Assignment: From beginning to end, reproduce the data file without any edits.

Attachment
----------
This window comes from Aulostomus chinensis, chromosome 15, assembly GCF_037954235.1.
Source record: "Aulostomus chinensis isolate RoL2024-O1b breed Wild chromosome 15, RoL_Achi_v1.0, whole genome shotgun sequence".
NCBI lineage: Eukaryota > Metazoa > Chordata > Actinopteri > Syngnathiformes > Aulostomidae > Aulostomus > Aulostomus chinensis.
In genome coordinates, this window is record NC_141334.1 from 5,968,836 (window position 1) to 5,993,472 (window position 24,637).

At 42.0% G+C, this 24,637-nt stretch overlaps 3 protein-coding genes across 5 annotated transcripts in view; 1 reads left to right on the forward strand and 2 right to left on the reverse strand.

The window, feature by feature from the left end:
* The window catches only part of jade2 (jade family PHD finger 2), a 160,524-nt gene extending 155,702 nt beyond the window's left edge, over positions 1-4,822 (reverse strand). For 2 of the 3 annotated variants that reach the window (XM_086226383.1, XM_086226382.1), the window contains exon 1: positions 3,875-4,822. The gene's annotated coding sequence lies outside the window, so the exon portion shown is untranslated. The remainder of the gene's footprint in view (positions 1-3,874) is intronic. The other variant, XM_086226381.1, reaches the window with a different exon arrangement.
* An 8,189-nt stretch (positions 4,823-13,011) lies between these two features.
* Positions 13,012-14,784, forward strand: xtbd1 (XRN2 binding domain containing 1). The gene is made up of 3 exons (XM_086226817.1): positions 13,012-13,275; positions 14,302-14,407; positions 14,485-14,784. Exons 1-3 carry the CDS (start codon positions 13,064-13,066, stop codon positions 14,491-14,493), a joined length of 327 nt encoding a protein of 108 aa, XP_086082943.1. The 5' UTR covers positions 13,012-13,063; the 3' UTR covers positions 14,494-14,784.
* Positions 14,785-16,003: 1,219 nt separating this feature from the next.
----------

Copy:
This window comes from Aulostomus chinensis, chromosome 15, assembly GCF_037954235.1.
Source record: "Aulostomus chinensis isolate RoL2024-O1b breed Wild chromosome 15, RoL_Achi_v1.0, whole genome shotgun sequence".
NCBI lineage: Eukaryota > Metazoa > Chordata > Actinopteri > Syngnathiformes > Aulostomidae > Aulostomus > Aulostomus chinensis.
In genome coordinates, this window is record NC_141334.1 from 5,968,836 (window position 1) to 5,993,472 (window position 24,637).

At 42.0% G+C, this 24,637-nt stretch overlaps 3 protein-coding genes across 5 annotated transcripts in view; 1 reads left to right on the forward strand and 2 right to left on the reverse strand.

The window, feature by feature from the left end:
* The window catches only part of jade2 (jade family PHD finger 2), a 160,524-nt gene extending 155,702 nt beyond the window's left edge, over positions 1-4,822 (reverse strand). For 2 of the 3 annotated variants that reach the window (XM_086226383.1, XM_086226382.1), the window contains exon 1: positions 3,875-4,822. The gene's annotated coding sequence lies outside the window, so the exon portion shown is untranslated. The remainder of the gene's footprint in view (positions 1-3,874) is intronic. The other variant, XM_086226381.1, reaches the window with a different exon arrangement.
* An 8,189-nt stretch (positions 4,823-13,011) lies between these two features.
* Positions 13,012-14,784, forward strand: xtbd1 (XRN2 binding domain containing 1). The gene is made up of 3 exons (XM_086226817.1): positions 13,012-13,275; positions 14,302-14,407; positions 14,485-14,784. Exons 1-3 carry the CDS (start codon positions 13,064-13,066, stop codon positions 14,491-14,493), a joined length of 327 nt encoding a protein of 108 aa, XP_086082943.1. The 5' UTR covers positions 13,012-13,063; the 3' UTR covers positions 14,494-14,784.
* Positions 14,785-16,003: 1,219 nt separating this feature from the next.